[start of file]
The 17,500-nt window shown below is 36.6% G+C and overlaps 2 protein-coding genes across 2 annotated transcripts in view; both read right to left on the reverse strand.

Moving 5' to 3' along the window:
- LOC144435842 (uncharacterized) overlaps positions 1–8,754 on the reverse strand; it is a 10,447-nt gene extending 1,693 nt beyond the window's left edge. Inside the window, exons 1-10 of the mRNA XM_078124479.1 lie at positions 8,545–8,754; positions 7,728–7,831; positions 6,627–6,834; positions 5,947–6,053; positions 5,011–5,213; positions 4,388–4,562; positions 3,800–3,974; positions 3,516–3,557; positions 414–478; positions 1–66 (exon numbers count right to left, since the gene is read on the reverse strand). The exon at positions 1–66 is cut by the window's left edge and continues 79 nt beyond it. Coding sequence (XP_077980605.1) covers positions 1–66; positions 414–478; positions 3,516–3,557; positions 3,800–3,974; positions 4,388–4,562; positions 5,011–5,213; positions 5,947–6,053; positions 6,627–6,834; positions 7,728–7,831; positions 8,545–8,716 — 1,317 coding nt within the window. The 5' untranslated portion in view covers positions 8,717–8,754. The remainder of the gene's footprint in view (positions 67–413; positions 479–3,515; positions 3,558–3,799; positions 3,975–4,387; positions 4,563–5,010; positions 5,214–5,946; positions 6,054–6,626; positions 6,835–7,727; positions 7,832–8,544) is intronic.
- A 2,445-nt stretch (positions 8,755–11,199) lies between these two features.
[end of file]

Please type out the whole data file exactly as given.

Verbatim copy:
The 17,500-nt window shown below is 36.6% G+C and overlaps 2 protein-coding genes across 2 annotated transcripts in view; both read right to left on the reverse strand.

Moving 5' to 3' along the window:
- LOC144435842 (uncharacterized) overlaps positions 1–8,754 on the reverse strand; it is a 10,447-nt gene extending 1,693 nt beyond the window's left edge. Inside the window, exons 1-10 of the mRNA XM_078124479.1 lie at positions 8,545–8,754; positions 7,728–7,831; positions 6,627–6,834; positions 5,947–6,053; positions 5,011–5,213; positions 4,388–4,562; positions 3,800–3,974; positions 3,516–3,557; positions 414–478; positions 1–66 (exon numbers count right to left, since the gene is read on the reverse strand). The exon at positions 1–66 is cut by the window's left edge and continues 79 nt beyond it. Coding sequence (XP_077980605.1) covers positions 1–66; positions 414–478; positions 3,516–3,557; positions 3,800–3,974; positions 4,388–4,562; positions 5,011–5,213; positions 5,947–6,053; positions 6,627–6,834; positions 7,728–7,831; positions 8,545–8,716 — 1,317 coding nt within the window. The 5' untranslated portion in view covers positions 8,717–8,754. The remainder of the gene's footprint in view (positions 67–413; positions 479–3,515; positions 3,558–3,799; positions 3,975–4,387; positions 4,563–5,010; positions 5,214–5,946; positions 6,054–6,626; positions 6,835–7,727; positions 7,832–8,544) is intronic.
- A 2,445-nt stretch (positions 8,755–11,199) lies between these two features.